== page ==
from which it's rather easy to guess the answer (we are so good at this actually that there's even an internet meme celebrating it), for some reason my experiments seemed to always find themselves stuck in some local minima from which they could not escape.
| i|nf|or|ma|ti|on|ed|Cl|au|de| S|ha|nn|on| f|ou|nd| | | |as|is| o|f | | | b|th|eo|ry|, |wh|ic|h |is| t|he| | | | m|od|el|s |an|d |ge|pr|ob|ab|il|is|ti|c |la|ng|ua| | | |et|ho|ds| t|ha|t | m|of| t|he| c|od|e |br|ea|ki|ng| | | | t|hi|s |pr|ob|le|ve|yo|u |wo|ul|d |us|e |to| s|ol|m,| | |"A| M|at|he|ma|ti|d |wi|th| t|he| p|ap|er| t|it|le|ca|l | |n,|" |pu|bl|is|he|io|Th|eo|ry| o|f |Co|mm|un|ic|at|d | | | | | | | | | |in| t|hi|s |ye|ar|. | | | | | |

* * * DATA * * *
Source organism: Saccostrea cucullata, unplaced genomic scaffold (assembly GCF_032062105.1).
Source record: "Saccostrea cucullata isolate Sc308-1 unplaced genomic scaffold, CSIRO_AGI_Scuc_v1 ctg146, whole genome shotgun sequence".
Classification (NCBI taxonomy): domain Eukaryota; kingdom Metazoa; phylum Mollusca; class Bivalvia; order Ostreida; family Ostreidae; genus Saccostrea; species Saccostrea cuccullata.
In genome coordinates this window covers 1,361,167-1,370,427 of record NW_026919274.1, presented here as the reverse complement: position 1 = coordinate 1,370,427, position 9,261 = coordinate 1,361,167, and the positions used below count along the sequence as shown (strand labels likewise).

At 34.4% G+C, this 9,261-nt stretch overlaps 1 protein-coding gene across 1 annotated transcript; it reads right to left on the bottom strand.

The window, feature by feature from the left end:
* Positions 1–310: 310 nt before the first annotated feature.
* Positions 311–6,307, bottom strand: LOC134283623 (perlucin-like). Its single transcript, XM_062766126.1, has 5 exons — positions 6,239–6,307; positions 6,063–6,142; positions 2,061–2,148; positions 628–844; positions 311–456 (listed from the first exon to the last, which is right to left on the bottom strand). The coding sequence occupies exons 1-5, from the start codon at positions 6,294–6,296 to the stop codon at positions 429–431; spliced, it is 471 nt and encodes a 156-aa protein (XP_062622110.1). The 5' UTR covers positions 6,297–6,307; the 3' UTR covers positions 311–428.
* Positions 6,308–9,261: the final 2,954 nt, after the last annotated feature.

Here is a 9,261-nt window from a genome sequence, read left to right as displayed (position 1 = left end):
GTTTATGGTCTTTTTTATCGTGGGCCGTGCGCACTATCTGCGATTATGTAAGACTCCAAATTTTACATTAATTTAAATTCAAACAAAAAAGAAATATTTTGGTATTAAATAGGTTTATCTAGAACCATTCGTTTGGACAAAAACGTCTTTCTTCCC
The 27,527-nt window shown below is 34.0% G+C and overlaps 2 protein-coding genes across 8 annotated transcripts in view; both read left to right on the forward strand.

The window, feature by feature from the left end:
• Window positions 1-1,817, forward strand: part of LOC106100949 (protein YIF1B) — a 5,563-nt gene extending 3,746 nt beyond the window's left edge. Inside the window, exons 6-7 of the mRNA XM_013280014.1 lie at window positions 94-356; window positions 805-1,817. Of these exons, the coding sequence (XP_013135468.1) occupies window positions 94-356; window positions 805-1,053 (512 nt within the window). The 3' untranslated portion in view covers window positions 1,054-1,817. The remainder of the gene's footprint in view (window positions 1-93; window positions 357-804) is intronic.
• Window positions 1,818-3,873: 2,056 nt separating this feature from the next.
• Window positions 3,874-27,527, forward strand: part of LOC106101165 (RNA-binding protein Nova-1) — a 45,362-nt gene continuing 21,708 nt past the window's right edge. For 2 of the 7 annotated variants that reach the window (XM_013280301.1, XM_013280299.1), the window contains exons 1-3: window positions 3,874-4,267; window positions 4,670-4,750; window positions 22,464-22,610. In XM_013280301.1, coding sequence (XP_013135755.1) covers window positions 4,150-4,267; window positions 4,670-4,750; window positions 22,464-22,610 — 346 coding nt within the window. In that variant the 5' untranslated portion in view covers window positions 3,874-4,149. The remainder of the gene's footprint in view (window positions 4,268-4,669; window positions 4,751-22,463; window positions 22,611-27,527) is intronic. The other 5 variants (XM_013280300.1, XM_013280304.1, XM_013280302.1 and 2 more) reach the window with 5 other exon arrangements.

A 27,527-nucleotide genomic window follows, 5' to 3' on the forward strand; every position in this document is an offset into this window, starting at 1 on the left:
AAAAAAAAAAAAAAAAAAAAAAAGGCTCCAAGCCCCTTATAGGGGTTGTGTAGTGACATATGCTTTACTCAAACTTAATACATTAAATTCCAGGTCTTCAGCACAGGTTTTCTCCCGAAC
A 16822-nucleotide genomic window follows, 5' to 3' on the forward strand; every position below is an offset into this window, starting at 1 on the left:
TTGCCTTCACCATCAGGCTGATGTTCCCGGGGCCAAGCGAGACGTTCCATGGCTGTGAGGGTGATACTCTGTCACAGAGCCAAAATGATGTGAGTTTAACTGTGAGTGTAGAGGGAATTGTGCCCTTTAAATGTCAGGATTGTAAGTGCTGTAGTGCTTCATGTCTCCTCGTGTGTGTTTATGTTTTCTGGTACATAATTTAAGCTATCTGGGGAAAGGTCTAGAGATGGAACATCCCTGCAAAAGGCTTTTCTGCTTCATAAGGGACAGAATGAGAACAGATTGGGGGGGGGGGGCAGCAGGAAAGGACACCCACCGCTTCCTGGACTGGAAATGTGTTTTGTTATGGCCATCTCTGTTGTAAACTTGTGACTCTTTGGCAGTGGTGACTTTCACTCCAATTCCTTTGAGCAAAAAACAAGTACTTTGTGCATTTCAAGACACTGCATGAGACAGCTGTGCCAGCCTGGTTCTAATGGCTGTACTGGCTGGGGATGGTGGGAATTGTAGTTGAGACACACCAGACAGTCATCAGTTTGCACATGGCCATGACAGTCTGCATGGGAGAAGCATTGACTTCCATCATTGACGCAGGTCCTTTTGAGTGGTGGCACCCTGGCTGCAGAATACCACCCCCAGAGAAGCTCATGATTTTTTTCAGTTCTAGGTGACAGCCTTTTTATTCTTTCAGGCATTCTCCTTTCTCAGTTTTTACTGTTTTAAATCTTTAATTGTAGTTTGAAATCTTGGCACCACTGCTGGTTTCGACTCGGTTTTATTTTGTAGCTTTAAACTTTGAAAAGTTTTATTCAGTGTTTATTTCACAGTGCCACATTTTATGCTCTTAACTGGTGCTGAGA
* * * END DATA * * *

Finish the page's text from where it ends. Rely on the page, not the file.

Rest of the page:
The SolutionConsidering the jittery nature of my simplistic optimization function (although you prefer it to go up, there is no guarantee that it will always do), I pondered for a while about a backtracking mechanism, to no avail. The real next step is rather obvious: characters are probably not enough, the model needs to be augmented at the level of words. The character-based model should be doing most of the work in the first steps of the exploration (when the words are not fully formed), and the word-based model should take over progressively, as we zero in on the solution. It's easy to modify the previous code to introduce this new level:
After some tinkering, I found that character-based 6-grams augmented with word unigrams was the most efficient model, as it solves the problem in 15 steps only. Of course this is highly dependent on the ~890K training parameters obtained using the Brown corpus, as with some other text it would probably look quite different. I'm not sure if this is the optimal solution (it's rather hard to verify), but it should be pretty close.